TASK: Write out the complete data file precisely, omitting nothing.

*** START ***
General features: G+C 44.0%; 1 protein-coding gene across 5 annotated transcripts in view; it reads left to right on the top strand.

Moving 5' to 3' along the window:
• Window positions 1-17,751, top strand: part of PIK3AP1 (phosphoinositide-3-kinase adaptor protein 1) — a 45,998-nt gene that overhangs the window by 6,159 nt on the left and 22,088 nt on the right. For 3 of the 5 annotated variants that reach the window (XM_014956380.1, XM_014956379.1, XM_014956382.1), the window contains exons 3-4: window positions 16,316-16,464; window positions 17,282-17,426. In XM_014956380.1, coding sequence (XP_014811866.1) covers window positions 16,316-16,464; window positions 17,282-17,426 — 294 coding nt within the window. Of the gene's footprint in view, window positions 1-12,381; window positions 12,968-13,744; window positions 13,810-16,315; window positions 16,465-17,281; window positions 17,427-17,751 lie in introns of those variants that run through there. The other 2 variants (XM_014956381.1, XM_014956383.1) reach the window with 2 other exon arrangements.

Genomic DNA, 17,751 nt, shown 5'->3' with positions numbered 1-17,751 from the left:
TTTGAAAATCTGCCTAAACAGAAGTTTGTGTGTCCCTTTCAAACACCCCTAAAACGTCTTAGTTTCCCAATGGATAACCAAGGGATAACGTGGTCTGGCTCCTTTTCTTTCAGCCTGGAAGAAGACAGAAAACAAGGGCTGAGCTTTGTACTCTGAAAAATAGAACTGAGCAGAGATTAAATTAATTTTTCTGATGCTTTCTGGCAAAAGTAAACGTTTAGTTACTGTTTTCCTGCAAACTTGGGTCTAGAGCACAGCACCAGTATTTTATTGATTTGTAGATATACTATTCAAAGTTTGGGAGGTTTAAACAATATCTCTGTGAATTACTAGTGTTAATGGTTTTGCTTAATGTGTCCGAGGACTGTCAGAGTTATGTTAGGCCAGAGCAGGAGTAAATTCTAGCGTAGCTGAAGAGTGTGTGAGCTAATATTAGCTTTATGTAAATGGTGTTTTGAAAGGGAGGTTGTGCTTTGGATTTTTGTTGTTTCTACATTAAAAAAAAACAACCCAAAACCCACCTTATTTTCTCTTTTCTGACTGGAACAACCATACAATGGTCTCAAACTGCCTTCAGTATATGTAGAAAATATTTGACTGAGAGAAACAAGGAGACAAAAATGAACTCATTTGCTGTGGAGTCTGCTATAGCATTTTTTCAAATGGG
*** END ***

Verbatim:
General features: G+C 44.0%; 1 protein-coding gene across 5 annotated transcripts in view; it reads left to right on the top strand.

Moving 5' to 3' along the window:
• Window positions 1-17,751, top strand: part of PIK3AP1 (phosphoinositide-3-kinase adaptor protein 1) — a 45,998-nt gene that overhangs the window by 6,159 nt on the left and 22,088 nt on the right. For 3 of the 5 annotated variants that reach the window (XM_014956380.1, XM_014956379.1, XM_014956382.1), the window contains exons 3-4: window positions 16,316-16,464; window positions 17,282-17,426. In XM_014956380.1, coding sequence (XP_014811866.1) covers window positions 16,316-16,464; window positions 17,282-17,426 — 294 coding nt within the window. Of the gene's footprint in view, window positions 1-12,381; window positions 12,968-13,744; window positions 13,810-16,315; window positions 16,465-17,281; window positions 17,427-17,751 lie in introns of those variants that run through there. The other 2 variants (XM_014956381.1, XM_014956383.1) reach the window with 2 other exon arrangements.

Genomic DNA, 17,751 nt, shown 5'->3' with positions numbered 1-17,751 from the left:
TTTGAAAATCTGCCTAAACAGAAGTTTGTGTGTCCCTTTCAAACACCCCTAAAACGTCTTAGTTTCCCAATGGATAACCAAGGGATAACGTGGTCTGGCTCCTTTTCTTTCAGCCTGGAAGAAGACAGAAAACAAGGGCTGAGCTTTGTACTCTGAAAAATAGAACTGAGCAGAGATTAAATTAATTTTTCTGATGCTTTCTGGCAAAAGTAAACGTTTAGTTACTGTTTTCCTGCAAACTTGGGTCTAGAGCACAGCACCAGTATTTTATTGATTTGTAGATATACTATTCAAAGTTTGGGAGGTTTAAACAATATCTCTGTGAATTACTAGTGTTAATGGTTTTGCTTAATGTGTCCGAGGACTGTCAGAGTTATGTTAGGCCAGAGCAGGAGTAAATTCTAGCGTAGCTGAAGAGTGTGTGAGCTAATATTAGCTTTATGTAAATGGTGTTTTGAAAGGGAGGTTGTGCTTTGGATTTTTGTTGTTTCTACATTAAAAAAAAACAACCCAAAACCCACCTTATTTTCTCTTTTCTGACTGGAACAACCATACAATGGTCTCAAACTGCCTTCAGTATATGTAGAAAATATTTGACTGAGAGAAACAAGGAGACAAAAATGAACTCATTTGCTGTGGAGTCTGCTATAGCATTTTTTCAAATGGG